Re: "Exception ... in <generator object ...> ignored" Messages

Discussion in 'Python' started by Peter Otten, Feb 15, 2013.

  1. Peter Otten

    Peter Otten Guest

    Ami Tavory wrote:

    > From: Peter Otten <>
    > To:
    > Cc:
    > Date: Thu, 14 Feb 2013 09:00:58 +0100
    > Subject: Re: "Exception ... in <generator object ...> ignored" Messages


    How did the subject get into the message body?


    > Ami Tavory wrote:
    >
    >> Hi,
    >>
    >> Running the unit tests for some generator code, prints, as a side
    >> effect,
    >> numerous messages of the form:
    >>
    >> ...
    >> Exception NameError: "global name 'l' is not defined" in <generator
    >> object _dagpype_internal_fn_act at 0x9d4c500> ignored
    >> Exception AttributeError: "'NoneType' object has no attribute 'close'" in
    >> <generator object split at 0x7601640> ignored
    >> Exception AttributeError: "'NoneType' object has no attribute 'close'" in
    >> <generator object split at 0x7601690> ignored
    >> ...
    >>
    >> The tests otherwise run fine.
    >>
    >> Is there any way to catch the point where such a message originates,
    >> and
    >> print a traceback? I find it difficult to debug otherwise. I've tried
    >> running Python with -W error, catching warnings with context managers,
    >> and so forth, but without any success.

    >
    >>>> def g():

    > ... try:
    > ... yield 42
    > ... finally:
    > ... 1/0
    > ...
    >>>> for item in g():

    > ... break
    > ...
    > Exception ZeroDivisionError: 'integer division or modulo by zero' in
    > <generator object g at 0x7f990243b0f0> ignored
    >
    > Can you exhaust the generator?
    >
    >>>> for item in g():

    > ... pass
    > ...
    > Traceback (most recent call last):
    > File "<stdin>", line 1, in <module>
    > File "<stdin>", line 5, in g
    > ZeroDivisionError: integer division or modulo by zero
    >
    > Explicitly closing the generator seems to work, too:
    >
    >>>> x = g()
    >>>> next(x)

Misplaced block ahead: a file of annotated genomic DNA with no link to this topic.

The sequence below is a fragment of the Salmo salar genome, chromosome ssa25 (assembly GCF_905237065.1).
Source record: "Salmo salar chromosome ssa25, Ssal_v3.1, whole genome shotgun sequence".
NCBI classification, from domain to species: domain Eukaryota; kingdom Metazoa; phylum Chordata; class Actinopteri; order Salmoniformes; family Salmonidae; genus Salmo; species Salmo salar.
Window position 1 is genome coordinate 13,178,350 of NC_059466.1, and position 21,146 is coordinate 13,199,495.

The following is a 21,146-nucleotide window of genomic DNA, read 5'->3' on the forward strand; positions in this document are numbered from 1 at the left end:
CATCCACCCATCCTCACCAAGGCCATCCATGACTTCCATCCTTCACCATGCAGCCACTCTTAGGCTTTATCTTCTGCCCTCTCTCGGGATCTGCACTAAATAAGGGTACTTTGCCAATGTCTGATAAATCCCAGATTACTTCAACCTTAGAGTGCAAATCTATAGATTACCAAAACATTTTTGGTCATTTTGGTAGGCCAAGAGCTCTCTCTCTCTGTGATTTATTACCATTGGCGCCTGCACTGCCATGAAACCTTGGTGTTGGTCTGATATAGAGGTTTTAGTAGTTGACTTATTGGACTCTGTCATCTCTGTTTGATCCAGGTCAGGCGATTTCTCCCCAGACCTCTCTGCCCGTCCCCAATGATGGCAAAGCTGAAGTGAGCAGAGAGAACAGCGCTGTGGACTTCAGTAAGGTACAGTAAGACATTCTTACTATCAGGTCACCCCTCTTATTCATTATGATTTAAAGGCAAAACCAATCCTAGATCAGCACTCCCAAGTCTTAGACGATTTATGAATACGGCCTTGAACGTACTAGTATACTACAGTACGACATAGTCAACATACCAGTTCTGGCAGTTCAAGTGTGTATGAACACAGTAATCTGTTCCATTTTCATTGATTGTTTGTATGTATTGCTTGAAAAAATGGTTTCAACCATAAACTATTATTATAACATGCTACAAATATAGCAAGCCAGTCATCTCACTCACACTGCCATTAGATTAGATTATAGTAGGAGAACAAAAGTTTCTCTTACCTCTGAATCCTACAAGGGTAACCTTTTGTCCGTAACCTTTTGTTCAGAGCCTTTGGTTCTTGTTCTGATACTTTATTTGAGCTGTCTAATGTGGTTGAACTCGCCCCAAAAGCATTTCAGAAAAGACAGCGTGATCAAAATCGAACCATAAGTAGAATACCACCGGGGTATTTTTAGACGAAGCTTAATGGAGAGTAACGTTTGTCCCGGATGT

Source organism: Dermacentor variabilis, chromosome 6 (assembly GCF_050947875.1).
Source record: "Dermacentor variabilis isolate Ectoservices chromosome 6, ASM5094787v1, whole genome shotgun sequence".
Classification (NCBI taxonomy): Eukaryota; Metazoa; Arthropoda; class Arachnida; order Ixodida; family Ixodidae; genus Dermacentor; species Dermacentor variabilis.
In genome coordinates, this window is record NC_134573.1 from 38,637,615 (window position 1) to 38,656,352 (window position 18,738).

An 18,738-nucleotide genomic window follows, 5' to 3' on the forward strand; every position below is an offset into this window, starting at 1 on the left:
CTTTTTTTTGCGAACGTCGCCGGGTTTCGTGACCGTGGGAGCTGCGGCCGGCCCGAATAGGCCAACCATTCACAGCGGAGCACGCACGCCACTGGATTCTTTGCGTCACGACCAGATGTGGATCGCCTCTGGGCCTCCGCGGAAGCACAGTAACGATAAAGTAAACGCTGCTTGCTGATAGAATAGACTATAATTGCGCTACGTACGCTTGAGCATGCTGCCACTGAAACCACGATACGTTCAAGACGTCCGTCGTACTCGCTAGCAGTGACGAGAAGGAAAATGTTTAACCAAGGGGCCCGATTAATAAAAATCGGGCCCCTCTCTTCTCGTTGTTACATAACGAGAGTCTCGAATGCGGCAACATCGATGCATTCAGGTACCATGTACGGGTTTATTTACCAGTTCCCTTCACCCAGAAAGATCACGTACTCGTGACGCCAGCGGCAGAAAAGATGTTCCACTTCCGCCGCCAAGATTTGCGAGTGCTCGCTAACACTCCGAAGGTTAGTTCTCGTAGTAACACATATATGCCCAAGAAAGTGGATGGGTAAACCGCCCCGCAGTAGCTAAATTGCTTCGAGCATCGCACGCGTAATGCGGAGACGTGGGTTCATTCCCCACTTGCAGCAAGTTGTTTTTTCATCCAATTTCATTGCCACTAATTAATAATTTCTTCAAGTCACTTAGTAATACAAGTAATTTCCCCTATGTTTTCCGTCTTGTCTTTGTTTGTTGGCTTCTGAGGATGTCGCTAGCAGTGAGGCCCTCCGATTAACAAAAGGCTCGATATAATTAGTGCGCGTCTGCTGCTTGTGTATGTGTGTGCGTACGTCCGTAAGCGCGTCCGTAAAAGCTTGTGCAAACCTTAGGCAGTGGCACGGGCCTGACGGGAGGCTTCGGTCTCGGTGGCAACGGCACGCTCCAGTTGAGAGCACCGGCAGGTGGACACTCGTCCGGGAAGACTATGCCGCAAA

> 42
    >>>> x.close()

    > Traceback (most recent call last):
    > File "<stdin>", line 1, in <module>
    > File "<stdin>", line 5, in g
    > ZeroDivisionError: integer division or modulo by zero



    > So basically the thing is that, as you've shown, if you exhaust a
    > generator or force-close it, an exception is indeed thrown. However, in
    > this were the case then unittest would identify it as a problem, and I
    > could relatively easily get a traceback and see from where it's
    > originating. However, the unittests are passing fine (except for the pesky
    > messages), so it's something else.
    > I'm starting to think that what's happening is something like this: I
    > have a cascade of generator objects (some hold on to others), and the
    > unittests check both the exhaustion case and the non-exhaustion case (both
    > cases are valid use cases). *Later on*, after the tests finish, the
    > garbage collector starts tearing down the generator cascade, but in a
    > different order. Some generators, while closing down, are attempting to
    > close down other generators that no longer exist.
    > So, notwithstanding your correct answer - I'm still stumped about
    > finding
    > out how to get rid of these annoying messages.


    Posting a minimal example that exposes the behaviour and reflects the
    situation in your actual code would definitely a good idea ;)

    But short of closing your generators in a controlled manner the only thing
    that might help is avoiding global names in the finally clause. Globals are
    all set to None when the module object is destroyed. Code that runs in that
    phase may fail for that reason:

    $ cat tmp.py
    class X:
    def __init__(self, name):
    self.name = name

    x = X("whatever")

    def g():
    try:
    yield 42
    finally:
    print x.name

    y = g()
    next(y)
    $ python tmp.py
    Exception AttributeError: "'NoneType' object has no attribute 'name'" in
    <generator object g at 0x7f3dbf3580f0> ignored
    $ cat tmp2.py
    class X:
    def __init__(self, name):
    self.name = name

    x = X("whatever")

    def g(x=x):
    try:
    yield 42
    finally:
    print x.name

    y = g()
    next(y)
    $ python tmp2.py
    whatever

    I'd still recommend fixing the cause rather than the symptoms...
    Peter Otten, Feb 15, 2013
    #1
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